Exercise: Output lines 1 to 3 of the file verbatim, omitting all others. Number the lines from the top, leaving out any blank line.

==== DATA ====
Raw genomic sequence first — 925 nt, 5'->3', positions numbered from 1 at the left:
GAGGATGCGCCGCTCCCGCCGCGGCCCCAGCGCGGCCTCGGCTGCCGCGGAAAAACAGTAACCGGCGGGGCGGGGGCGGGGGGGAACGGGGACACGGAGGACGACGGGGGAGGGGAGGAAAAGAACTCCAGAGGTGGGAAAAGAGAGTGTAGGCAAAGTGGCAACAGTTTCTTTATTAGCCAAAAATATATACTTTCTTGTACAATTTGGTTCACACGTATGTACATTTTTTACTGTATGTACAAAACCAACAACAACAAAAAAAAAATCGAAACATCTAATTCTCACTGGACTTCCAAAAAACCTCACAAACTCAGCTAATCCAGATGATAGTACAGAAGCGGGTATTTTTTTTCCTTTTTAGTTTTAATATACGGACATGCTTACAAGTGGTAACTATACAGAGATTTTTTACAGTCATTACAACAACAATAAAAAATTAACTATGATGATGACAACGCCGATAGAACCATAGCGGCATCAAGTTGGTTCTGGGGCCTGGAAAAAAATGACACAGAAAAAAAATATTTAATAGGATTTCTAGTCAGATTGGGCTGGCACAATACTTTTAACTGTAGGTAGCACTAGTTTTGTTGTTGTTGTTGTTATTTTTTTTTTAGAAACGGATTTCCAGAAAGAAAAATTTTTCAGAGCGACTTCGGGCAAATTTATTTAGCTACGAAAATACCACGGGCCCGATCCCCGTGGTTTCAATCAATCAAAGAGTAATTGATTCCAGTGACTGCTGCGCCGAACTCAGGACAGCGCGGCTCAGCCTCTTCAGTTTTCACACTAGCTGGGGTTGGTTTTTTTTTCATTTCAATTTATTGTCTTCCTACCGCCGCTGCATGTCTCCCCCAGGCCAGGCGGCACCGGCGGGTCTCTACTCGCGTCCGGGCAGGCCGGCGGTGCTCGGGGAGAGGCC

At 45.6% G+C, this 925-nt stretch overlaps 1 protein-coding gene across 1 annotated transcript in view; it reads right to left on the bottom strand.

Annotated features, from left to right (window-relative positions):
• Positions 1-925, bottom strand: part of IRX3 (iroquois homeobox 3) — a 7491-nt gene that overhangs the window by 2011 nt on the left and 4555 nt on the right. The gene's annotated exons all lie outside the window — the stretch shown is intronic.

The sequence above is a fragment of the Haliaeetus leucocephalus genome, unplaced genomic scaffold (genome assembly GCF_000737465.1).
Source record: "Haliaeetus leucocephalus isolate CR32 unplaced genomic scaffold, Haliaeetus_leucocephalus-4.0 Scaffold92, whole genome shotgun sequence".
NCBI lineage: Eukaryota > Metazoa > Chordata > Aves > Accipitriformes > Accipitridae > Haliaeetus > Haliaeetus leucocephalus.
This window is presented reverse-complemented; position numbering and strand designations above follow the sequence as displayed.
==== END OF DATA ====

Raw genomic sequence first — 925 nt, 5'->3', positions numbered from 1 at the left:
GAGGATGCGCCGCTCCCGCCGCGGCCCCAGCGCGGCCTCGGCTGCCGCGGAAAAACAGTAACCGGCGGGGCGGGGGCGGGGGGGAACGGGGACACGGAGGACGACGGGGGAGGGGAGGAAAAGAACTCCAGAGGTGGGAAAAGAGAGTGTAGGCAAAGTGGCAACAGTTTCTTTATTAGCCAAAAATATATACTTTCTTGTACAATTTGGTTCACACGTATGTACATTTTTTACTGTATGTACAAAACCAACAACAACAAAAAAAAAATCGAAACATCTAATTCTCACTGGACTTCCAAAAAACCTCACAAACTCAGCTAATCCAGATGATAGTACAGAAGCGGGTATTTTTTTTCCTTTTTAGTTTTAATATACGGACATGCTTACAAGTGGTAACTATACAGAGATTTTTTACAGTCATTACAACAACAATAAAAAATTAACTATGATGATGACAACGCCGATAGAACCATAGCGGCATCAAGTTGGTTCTGGGGCCTGGAAAAAAATGACACAGAAAAAAAATATTTAATAGGATTTCTAGTCAGATTGGGCTGGCACAATACTTTTAACTGTAGGTAGCACTAGTTTTGTTGTTGTTGTTGTTATTTTTTTTTTAGAAACGGATTTCCAGAAAGAAAAATTTTTCAGAGCGACTTCGGGCAAATTTATTTAGCTACGAAAATACCACGGGCCCGATCCCCGTGGTTTCAATCAATCAAAGAGTAATTGATTCCAGTGACTGCTGCGCCGAACTCAGGACAGCGCGGCTCAGCCTCTTCAGTTTTCACACTAGCTGGGGTTGGTTTTTTTTTCATTTCAATTTATTGTCTTCCTACCGCCGCTGCATGTCTCCCCCAGGCCAGGCGGCACCGGCGGGTCTCTACTCGCGTCCGGGCAGGCCGGCGGTGCTCGGGGAGAGGCC

At 45.6% G+C, this 925-nt stretch overlaps 1 protein-coding gene across 1 annotated transcript in view; it reads right to left on the bottom strand.